The Kinect’s technology is largely controlled by the physical borders around it—the finite space between the single-camera -holding-console and the user that can detect movements with an adequate level of precision. Chris Harrison, a researcher at the Human-Computer Interaction Institute at Carnegie Mellon University, in Pittsburgh, has taken the idea a step further with a new prototype called Armura that “monitors people’s movements and gives them what they want, wherever they want it”:
The actual detection is done by infra-red light, which reflects off the user’s skin and clothes. A camera records the various shapes made by the user’s hands and arms. Software then identifies different arrangements of the user’s arms, hands and fingers, such as arms-crossed, thumbs-in, thumbs-out, book, palms-up, palms-down and so on.
According to Mr Harrison, the hands alone are capable of tens of thousands of interactions and gestures. The trick is to distinguish between them, matching the gesturer’s intention to his pose precisely enough that the correct consequence follows, but not so precisely that slightly non-standard gestures are ignored.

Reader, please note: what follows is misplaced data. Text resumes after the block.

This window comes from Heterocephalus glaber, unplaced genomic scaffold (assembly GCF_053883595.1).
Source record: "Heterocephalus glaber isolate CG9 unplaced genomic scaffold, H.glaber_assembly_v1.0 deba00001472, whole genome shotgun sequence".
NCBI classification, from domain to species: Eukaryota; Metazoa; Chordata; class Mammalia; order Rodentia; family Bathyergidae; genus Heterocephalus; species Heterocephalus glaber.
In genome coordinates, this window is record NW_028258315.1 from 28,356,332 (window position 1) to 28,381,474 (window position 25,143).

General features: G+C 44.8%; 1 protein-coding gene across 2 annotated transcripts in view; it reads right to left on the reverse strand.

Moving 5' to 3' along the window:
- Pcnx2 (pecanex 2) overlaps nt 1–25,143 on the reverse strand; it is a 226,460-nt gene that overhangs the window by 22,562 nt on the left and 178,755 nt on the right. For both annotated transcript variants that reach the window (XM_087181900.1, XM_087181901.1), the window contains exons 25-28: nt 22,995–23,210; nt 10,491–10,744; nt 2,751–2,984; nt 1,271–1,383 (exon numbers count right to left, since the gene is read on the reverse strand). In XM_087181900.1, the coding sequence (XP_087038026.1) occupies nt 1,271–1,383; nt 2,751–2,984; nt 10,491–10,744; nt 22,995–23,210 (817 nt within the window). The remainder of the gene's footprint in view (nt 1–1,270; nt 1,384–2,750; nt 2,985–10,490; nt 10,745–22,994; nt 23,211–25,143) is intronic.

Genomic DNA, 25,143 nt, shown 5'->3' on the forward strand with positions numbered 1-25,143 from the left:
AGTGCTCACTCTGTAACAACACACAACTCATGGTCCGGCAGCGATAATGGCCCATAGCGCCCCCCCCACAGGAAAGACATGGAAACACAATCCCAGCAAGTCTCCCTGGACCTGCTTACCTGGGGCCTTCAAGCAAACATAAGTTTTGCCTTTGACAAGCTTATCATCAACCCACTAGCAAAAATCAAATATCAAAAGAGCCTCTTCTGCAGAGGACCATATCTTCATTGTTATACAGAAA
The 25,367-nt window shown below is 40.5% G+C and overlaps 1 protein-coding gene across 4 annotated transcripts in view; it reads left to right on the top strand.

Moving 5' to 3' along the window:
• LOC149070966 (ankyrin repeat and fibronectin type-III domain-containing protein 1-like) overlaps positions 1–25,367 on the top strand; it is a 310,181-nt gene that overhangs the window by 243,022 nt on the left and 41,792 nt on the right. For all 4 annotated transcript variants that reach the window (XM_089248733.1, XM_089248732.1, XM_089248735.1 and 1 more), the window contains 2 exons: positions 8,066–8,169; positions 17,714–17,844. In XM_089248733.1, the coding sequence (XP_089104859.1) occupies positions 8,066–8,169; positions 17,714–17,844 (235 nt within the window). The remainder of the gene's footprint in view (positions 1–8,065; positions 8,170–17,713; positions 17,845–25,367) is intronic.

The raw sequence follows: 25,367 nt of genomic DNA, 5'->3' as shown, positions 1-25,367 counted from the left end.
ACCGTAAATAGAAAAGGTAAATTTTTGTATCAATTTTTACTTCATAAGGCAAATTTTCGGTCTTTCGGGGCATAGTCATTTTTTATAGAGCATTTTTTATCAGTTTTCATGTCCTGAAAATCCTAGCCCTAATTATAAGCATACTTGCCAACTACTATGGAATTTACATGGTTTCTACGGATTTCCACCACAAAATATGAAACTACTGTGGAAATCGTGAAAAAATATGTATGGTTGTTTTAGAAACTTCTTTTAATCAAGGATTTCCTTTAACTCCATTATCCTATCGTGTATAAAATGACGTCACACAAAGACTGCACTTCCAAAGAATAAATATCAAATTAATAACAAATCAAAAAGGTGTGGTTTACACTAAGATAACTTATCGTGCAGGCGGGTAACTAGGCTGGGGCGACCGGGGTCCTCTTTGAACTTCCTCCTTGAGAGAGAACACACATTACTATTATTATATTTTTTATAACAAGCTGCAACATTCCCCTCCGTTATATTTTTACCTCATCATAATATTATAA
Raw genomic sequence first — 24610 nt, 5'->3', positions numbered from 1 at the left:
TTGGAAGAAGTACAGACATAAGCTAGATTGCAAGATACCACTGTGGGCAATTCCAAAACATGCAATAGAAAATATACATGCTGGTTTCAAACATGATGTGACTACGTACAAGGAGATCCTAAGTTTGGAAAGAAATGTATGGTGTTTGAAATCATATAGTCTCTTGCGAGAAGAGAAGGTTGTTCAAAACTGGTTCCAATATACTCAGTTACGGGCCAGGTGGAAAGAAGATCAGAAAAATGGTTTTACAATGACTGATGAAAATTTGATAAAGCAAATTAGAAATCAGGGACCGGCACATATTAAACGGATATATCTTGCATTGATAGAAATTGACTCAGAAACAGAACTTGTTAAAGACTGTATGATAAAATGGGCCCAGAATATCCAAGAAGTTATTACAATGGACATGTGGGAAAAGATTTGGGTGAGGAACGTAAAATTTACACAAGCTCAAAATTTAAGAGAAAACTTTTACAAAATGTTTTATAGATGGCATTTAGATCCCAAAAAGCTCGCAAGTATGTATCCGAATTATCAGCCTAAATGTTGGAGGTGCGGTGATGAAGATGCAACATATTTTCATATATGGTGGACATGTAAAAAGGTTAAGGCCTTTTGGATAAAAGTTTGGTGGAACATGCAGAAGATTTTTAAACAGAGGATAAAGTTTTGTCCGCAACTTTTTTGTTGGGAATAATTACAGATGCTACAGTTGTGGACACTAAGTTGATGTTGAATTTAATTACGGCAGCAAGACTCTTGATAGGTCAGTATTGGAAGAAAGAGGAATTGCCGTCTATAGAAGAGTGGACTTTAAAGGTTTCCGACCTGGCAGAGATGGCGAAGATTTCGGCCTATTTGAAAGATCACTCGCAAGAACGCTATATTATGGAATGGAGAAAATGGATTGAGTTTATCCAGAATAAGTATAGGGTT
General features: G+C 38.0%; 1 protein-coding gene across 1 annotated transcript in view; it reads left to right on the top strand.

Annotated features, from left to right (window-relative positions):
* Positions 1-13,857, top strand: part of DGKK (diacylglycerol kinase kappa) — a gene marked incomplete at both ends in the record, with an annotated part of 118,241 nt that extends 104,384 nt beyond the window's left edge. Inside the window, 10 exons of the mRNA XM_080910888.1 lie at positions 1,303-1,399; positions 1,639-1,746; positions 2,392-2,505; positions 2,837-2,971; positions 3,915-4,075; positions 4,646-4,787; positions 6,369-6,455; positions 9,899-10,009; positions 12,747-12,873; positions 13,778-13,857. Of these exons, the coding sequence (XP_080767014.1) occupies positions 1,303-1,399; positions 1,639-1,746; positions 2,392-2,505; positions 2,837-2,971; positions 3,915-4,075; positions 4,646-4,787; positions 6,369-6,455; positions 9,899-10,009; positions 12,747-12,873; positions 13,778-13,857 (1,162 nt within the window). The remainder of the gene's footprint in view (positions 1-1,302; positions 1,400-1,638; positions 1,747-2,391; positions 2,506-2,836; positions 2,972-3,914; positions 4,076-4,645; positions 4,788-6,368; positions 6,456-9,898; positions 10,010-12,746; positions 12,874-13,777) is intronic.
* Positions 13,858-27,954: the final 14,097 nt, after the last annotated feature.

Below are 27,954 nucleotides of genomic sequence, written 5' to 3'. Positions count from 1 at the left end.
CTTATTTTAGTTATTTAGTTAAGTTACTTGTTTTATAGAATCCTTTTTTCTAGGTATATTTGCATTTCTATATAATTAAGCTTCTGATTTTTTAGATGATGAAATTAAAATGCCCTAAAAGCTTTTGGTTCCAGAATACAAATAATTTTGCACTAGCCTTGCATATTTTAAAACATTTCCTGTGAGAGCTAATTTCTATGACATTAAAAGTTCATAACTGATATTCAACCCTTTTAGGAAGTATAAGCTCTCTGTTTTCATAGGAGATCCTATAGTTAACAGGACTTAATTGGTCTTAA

The result is that if someone holds his hands out like a book, information is displayed on each palm as if that palm were a page. Folding his hands turns the page. Arm movements will reveal the locations of particular exhibits or shops. And if someone fancies a bit of background music, the appropriate hand and arm movements will control which track is played and at what volume. With clever use of microphones and directional loudspeakers, indeed, it may even be possible to make phone calls.
There are many ways to imagine how this will influence the world of videogames (can somebody say a room-based console?), yes, but this is also a unique example of technological innovation. Gaming hardware and software is often inspired by other areas of the tech world (see the increasing relevance of touch-screens), but now more and more areas of tech are starting to take their queus from gaming itself. With the increasing trend towards infusing games in everythign, it’s hard to see this momentum slowing anytime soon.
[via The Economist]